– At Theological Theology, Dr. Mark Thompson comments on the World Vision USA decision.

The Worldliness in World Vision’s new hiring policy

Kevin DeYoung“We are entering the days and the decade of a great shifting and sifting of evangelicalism. The capitulation will not happen all at once. The camel of compromise will poke its nose into the tent little by little.

We will hear about the unity of the church, as if Christ in John 17 were interested in a unity indifferent to the truth (John 17:17). We will hear about the reputation of the church, as if Christ promised that everyone would love us as long as we meant well (John 15:18-19). We will hear urgent pleas to stay on mission and not be distracted by controversy, as if Christ’s gospel of the kingdom had little to do with actually repenting and believing in the gospel (Mark 1:15). We will hear—in a hundred ways from a thousand voices in a million devilish disguises—the siren song that beckons the church to change or die, as if we could rescue Christianity by saving it from itself…”

Kevin De Young’s piece at The Gospel Coalition is well worth reading in full.

Piper: World Vision USA’s move trivialises Perdition and the Cross

Canon David Short, Rector, and Canon Dr. J.I. Packer, Honourary Assistant Minister, ST John's VancouverJohn Piper looks to the godly example of Jim Packer when he responds to Christianity Today’s report that “World Vision’s American branch will no longer require its more than 1,100 employees to restrict their sexual activity to marriage between one man and one woman.”

Piper: “This is a tragic development for the cause of Christ, because it trivializes perdition — and therefore, the cross — and because it sets a trajectory for the demise of true compassion for the poor.

When J.I. Packer walked out of the 2002 synod of the Anglican Diocese of New Westminster, he was protesting its decision to ‘bless same-sex unions.’ His rationale is relevant for the developments at World Vision…”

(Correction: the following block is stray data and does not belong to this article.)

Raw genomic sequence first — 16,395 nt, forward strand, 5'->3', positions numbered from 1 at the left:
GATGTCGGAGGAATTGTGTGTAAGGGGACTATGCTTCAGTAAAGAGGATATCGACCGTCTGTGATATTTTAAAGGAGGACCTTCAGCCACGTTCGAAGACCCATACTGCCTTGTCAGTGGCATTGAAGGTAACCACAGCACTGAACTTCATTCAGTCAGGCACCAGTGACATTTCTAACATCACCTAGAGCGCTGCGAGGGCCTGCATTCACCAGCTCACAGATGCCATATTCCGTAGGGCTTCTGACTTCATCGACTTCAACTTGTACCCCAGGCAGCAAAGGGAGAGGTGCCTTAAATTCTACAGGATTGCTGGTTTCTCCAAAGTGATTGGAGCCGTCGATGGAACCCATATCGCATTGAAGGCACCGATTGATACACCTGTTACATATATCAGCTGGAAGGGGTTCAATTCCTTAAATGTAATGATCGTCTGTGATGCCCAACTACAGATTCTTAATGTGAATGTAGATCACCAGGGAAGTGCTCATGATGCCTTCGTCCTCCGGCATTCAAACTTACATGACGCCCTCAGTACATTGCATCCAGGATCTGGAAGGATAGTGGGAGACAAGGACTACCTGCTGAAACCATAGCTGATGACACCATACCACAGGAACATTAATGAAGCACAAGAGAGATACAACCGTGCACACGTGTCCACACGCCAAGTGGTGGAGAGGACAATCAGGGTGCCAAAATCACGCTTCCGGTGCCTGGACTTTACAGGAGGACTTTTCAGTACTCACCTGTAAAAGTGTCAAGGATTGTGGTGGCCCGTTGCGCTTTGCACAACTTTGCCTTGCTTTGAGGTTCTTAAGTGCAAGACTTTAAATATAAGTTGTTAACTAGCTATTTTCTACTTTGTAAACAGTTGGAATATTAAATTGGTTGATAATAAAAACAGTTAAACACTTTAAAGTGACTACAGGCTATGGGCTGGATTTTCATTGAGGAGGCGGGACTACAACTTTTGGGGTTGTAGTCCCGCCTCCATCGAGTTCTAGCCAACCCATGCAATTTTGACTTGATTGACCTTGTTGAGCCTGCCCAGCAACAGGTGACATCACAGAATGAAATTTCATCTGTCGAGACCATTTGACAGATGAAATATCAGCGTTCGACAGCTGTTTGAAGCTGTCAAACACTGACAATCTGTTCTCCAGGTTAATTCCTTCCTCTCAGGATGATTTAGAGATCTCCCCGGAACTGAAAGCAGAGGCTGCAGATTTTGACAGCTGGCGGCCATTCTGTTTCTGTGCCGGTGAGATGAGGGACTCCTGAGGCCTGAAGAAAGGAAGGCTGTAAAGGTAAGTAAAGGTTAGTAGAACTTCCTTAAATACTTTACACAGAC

Read it all at Desiring God.

Related:

Pointing to Disaster — The Flawed Moral Vision of World Vision – Albert Mohler.

On World Vision and the Gospel – Russell Moore.

Franklin Graham Statement on World Vision – Billy Graham Evangelistic Association. “My dear friend, Bob Pierce, the founder of World Vision and Samaritan’s Purse, would be heartbroken. He was an evangelist who believed in the inspired Word of God.”

The Road Less Traveled: The Faithfulness of J.I. Packer vs. the Capitulation of World Vision – Justin Taylor.

The Hole In Their Bible – Todd Pruitt. “Stearns says that World Vision is united around the Apostle’s Creed. But what profit is there in affirming belief in God while denying that which He has made so clear?”

And from the files: Are we stronger than He? – by David Short, published in ACL News, January 2005 (PDF file).

Photo: Canon David Short and Canon Dr J I Packer at St. John’s Vancouver – they both left the Anglican Church of Canada because of that denomination’s departure from obedience to the Scriptures.

Fred Phelps and the Anti-Gospel of Hate

Albert Mohler“Fred Phelps became infamous due to one central fact — he was a world-class hater. He brought great discredit to the Gospel of Christ because his message was undiluted hatred packaged as the beliefs of a church.”

– Albert Mohler writes on the tragic legacy of the founder of ‘Westboro Baptist Church’.

Why Holidays are More Christian than Holy Days

Phillip Jensen“There are Holy Days and there are holidays and Christians support both, though they prefer holidays.

The word ‘holiday’ comes from Holy Day, but has been secularised. The Holy Day celebrates something of eternal, supernatural or religious significance. The holiday is just taking time off work. Holy Days are not always celebrated by taking time off – sometimes they are marked by fasting or feasting or wearing special clothing. However, some Holy Day celebrations do involve taking time off from work. …”

– Dean of Sydney Phillip Jensen writes in his weekly column.